Project researchers debate Universal Credit on current affairs TV

January 30, 2018     Leave a Comment

WelCond project Director Professor Peter Dwyer and Universal Credit Lead Researcher Dr Sharon Wright appeared on the BBC2 Victoria Derbyshire programme today. They raised issues in an in-depth report on Universal Credit and its effects on people already in work, particularly women.

Watch the programme on iPlayer (scroll to 16 min) or YouTube and read the BBC news story.

Conference abstract deadline extended

January 29, 2018     Leave a Comment

Our project has extended the deadline for abstracts to our international welfare conference until Wednesday 28 February. Please send us your abstract by the end of that day for inclusion. The conference email address is info@welfareconditionality.ac.uk

The conference is being held on 26-28 June, 2018, at the University of York. Full details of suggested topics for conference papers are here.

 

December newsletter out now

December 6, 2017     Leave a Comment

The latest issue of our WelCond newsletter is out now. With all the news of our international conference, parliamentary action on Universal Credit and guest blogs, the newsletter is a must-read for all concerned with welfare conditionality. See the newsletter online here, and sign up for your own email copy.

New blog explores the world of precarious low-paid work

November 28, 2017     Leave a Comment

A new blog by Daiga Kamerāde and WelCond researcher Dr Lisa Scullion, both from the University of Salford, explores the outlook for people moving from benefits into low paid, often temporary work. In this blog originally published by The Conversation, they argue that improving job statistics hide the harsh reality for many. Read Welcome to Britain: a land where jobs may be plentiful but are more and more precarious

Welcome to Britain: a land where jobs may be plentiful but are more and more precarious

November 28, 2017     Leave a Comment

File 20171120 18555 ao78xt.jpg?ixlib=rb 1.1
On the edge.
via shutterstock.com

Daiga Kamerāde, University of Salford and Lisa Scullion, University of Salford and WelCond researcher

The British chancellor, Philip Hammond, was roundly criticised on November 19 after claiming there were “no unemployed people” during a BBC interview with Andrew Marr. Read More

Book now to grab your conference early bird discount – deadline extended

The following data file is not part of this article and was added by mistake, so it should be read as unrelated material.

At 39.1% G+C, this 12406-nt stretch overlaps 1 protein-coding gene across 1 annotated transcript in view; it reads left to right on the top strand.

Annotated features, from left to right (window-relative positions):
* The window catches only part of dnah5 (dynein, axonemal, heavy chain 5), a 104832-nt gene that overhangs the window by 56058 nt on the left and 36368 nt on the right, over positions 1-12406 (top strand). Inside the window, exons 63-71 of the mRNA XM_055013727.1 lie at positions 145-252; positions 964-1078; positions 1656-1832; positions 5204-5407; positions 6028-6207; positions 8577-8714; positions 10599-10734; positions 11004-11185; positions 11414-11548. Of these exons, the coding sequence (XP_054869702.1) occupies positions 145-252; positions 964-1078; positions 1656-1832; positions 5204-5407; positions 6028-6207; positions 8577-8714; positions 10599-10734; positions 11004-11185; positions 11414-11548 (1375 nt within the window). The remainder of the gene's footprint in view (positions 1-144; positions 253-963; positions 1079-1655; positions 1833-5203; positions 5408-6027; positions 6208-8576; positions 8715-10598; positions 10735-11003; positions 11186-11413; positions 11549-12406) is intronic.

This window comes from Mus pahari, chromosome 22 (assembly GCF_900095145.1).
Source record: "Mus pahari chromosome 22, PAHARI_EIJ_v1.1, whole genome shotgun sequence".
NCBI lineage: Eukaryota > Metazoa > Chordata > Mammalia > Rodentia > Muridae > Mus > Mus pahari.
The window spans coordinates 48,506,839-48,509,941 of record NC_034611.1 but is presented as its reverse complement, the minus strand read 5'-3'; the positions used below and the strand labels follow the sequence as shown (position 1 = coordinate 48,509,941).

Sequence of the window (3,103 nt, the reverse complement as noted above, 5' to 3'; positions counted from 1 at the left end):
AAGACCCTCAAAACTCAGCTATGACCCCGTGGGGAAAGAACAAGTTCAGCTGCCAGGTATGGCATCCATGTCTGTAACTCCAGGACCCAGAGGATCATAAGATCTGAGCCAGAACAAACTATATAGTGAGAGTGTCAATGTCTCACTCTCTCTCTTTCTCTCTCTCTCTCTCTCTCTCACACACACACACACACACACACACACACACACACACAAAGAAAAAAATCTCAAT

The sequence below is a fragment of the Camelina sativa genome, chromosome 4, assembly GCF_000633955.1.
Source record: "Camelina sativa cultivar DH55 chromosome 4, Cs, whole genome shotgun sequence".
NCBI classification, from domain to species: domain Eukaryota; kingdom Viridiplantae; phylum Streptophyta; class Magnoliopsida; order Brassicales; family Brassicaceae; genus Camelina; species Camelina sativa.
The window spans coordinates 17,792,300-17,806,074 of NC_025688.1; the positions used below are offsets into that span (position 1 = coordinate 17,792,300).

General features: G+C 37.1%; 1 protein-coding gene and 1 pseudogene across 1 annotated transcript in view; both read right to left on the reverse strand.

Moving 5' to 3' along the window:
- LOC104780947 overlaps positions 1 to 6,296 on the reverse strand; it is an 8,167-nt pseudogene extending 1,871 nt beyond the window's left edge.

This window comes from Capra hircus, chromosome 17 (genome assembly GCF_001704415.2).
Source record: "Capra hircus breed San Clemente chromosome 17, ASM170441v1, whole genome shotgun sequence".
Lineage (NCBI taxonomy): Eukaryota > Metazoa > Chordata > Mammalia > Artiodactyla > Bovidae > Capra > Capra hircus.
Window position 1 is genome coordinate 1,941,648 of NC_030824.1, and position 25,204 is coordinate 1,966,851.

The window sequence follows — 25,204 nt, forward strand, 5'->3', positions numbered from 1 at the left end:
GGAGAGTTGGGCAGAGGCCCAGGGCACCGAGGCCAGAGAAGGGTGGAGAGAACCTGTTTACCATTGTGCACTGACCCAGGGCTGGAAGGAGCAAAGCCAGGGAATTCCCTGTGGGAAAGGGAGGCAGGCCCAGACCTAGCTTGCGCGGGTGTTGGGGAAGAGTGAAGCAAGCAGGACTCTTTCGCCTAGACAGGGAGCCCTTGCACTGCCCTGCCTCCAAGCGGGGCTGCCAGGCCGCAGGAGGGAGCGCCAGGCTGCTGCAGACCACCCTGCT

November 27, 2017     Leave a Comment

Delegates to our international conference next year can get a bargain by booking early. The early bird rate will now be available until Wednesday 7 February, giving plenty of time to send in abstracts for papers first. The conference runs from 26 to 28 June 2018 and delegates attending the full three days can save more than £30 with an early bird booking. Read More

New blog: Health notes – the pressures to reduce life’s complexities to a sheet of paper

November 13, 2017     Leave a Comment

Dr Jens Foell is a GP and teaches at Imperial College London. In a new guest blog for us, he reflects on encounters with patients needing Personal Independence Payment reports.

‘I need a report stating exactly what’s wrong with me,’ is her opening statement. It is the beginning of my afternoon surgery and I have seen her plenty of times, but never had the opportunity for a thorough and meaningful encounter. I am aware of the long back story including various mental health diagnoses and encounters with all sorts of state organisations. I am also aware of the various interlinked conditions … read the blog

Health notes: the pressures to reduce life’s complexities to a sheet of paper

November 13, 2017     Leave a Comment

Dr Jens Foell is a GP and teaches at Imperial College London. Here he reflects on encounters with patients needing Personal Independence Payment reports

‘I need a report stating exactly what’s wrong with me,’ is her opening statement. It is the beginning of my afternoon surgery and I have seen her plenty of times, but never had the opportunity for a thorough and meaningful encounter. I am aware of the long back story including various mental health diagnoses and encounters with all sorts of state organisations. I am also aware of the various interlinked conditions, ranging from obesity to high blood pressure to interactions between the side-effects of antipsychotic medication, their effects on weight and the risk of developing diabetes. And the aching knees. And the poor sleep. And the precarious financial situation.

I could press a special button and the printer would deliver a piece of paper with the main disease codes including a fairly recent statement about her frailty. But she is only 45! The code has been applied by the invisible hand on the basis of her unscheduled care encounters. Read More

Project gives evidence to Universal Credit inquiry

October 26, 2017     Leave a Comment

Our project gave evidence the the Commons Work and Pensions Committee’s inquiry into the rollout of Universal Credit. We told the committee of reports from our interviewees including: frequent financial hardship both in and out of work, poverty, unmanageable debt, rent arrears and eviction. We found that the long waiting period for an initial payment to be processed (5-6 weeks) in combination with payment delays meant many claimants did not have sufficient income for basic necessities.

Our recommendations include: Read More

Guest blog: why conditionality isn’t working

October 23, 2017     Leave a Comment

In a topical blog on the welfare benefit system, researcher Ruth Patrick examines the flawed assumptions behind policies intended to incentivise benefit recipients to take up paid work. She offers five ways in which the current system either does not help or is actively counterproductive – and calls for a rethink. Read her blog

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